A bizarre combination of too easy and cliché.
For something that follows in the pedigree of Mega Man, Azure Striker Gunvolt certainly hits a lot of the right notes. It has an anime aesthetic, robot bosses and levels with gimmicks, a demure female sidekick, and a shield wielding recurring mini-boss. All it really misses is gaining new powers after killing the robot... er, cyborg (?) bosses and a robot dog. However, two design choices make this game incredibly easy:
- Prevasion Chain
Gunvolt, the main character, tags enemies with his rifle. He can then use his flashfield to fry them with electrical energy from anywhere on the screen. This is where a majority of the game falls apart. The level design is very plain, and it seems like there is less than 10 cannon fodder enemies in the entire game. All but 2 or so can be easily tagged with the pistol, and then quickly fried to death. This makes most of the levels a repeated tedium of walk forward, tag enemies, fry them with your flashfield, repeat. A few levels have gimmicks like having to turn on lights with your flashfield, or playing the entire map upside down, but these are minor annoyances at best. They are certainly not engaging gameplay features.
Now, the flashfield has a limited energy. It refills over time, but for most of the game you can instantly recharge it if you press down twice while not pressing other buttons. This effectively means that you almost always have energy for the flashfield. The prevasion chain moves damage from your health to your energy to you while you still have flashfield energy. See where this is going? If you're patient and don't rush things, you are practically immortal. Combined with the already easy (and boring) level design, and a large part of the game becomes very easy.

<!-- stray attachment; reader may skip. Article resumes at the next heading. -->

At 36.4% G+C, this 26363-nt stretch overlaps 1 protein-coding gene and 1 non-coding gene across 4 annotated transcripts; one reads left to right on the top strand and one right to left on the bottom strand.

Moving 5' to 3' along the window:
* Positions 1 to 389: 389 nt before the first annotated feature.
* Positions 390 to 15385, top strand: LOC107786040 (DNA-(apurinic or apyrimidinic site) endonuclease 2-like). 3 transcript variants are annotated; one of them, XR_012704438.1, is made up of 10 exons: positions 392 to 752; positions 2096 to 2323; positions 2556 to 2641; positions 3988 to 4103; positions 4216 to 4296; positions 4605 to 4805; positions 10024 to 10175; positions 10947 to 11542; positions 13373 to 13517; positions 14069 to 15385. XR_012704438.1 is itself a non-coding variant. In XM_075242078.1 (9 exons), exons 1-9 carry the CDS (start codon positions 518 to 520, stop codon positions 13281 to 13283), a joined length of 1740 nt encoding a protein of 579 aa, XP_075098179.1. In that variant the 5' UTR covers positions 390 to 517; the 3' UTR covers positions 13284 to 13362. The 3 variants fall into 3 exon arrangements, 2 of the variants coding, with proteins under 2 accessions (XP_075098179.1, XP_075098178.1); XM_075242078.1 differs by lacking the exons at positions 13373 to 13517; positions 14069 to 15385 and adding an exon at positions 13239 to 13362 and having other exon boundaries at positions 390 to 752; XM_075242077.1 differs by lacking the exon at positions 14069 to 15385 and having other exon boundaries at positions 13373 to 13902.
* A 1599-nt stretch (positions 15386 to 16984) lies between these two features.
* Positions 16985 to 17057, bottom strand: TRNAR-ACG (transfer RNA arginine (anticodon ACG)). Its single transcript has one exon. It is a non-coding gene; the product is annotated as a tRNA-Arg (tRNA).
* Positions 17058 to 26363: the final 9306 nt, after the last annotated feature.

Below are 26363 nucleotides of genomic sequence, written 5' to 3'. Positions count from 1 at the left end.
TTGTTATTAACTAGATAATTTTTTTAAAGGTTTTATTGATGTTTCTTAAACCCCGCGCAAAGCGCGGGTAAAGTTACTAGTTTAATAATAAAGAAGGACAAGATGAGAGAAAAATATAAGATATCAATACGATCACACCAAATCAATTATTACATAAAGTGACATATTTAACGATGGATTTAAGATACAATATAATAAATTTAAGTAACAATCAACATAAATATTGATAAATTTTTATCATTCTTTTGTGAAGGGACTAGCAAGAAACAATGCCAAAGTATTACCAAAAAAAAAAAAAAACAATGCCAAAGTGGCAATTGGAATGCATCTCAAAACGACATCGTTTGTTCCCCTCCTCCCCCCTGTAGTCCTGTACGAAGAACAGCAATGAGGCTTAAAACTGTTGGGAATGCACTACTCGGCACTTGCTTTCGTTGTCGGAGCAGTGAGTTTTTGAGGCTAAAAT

The bosses are a little different. They're a lot like Mega Man bosses, in that they have a pattern of difficult moves that you need to familiarize yourself with and find ways to avoid. Some are easier than others, and some are actually quite difficult. Most have a gimmick, like a set of twins that will revive the other twin if they are not both killed at the same time. However, once you figure out the patterns, it's usually a matter of finding a way to tag the bosses and fry them down with your flashfield while dodging attacks. One in particular liked to disappear from the screen, removing his tag, and while not a difficult boss, he did become quite time consuming. Luckily, you get to face him almost back-to-back while playing the game. Joy.
Since you don't get new abilities by beating bosses, with a few minor exceptions, how then does your character progress? Why, with a leveling system. Each level gives you more health, and some levels give you new abilities. I actually missed these abilities for a majority of the game, and only discovered them when I was having a little bit of trouble with the final boss rush. This may be a side effect of buying the game digitally and not getting a instruction manual. Or maybe I just wasn't engaged enough in this game to notice that not all my equipment had passive abilities.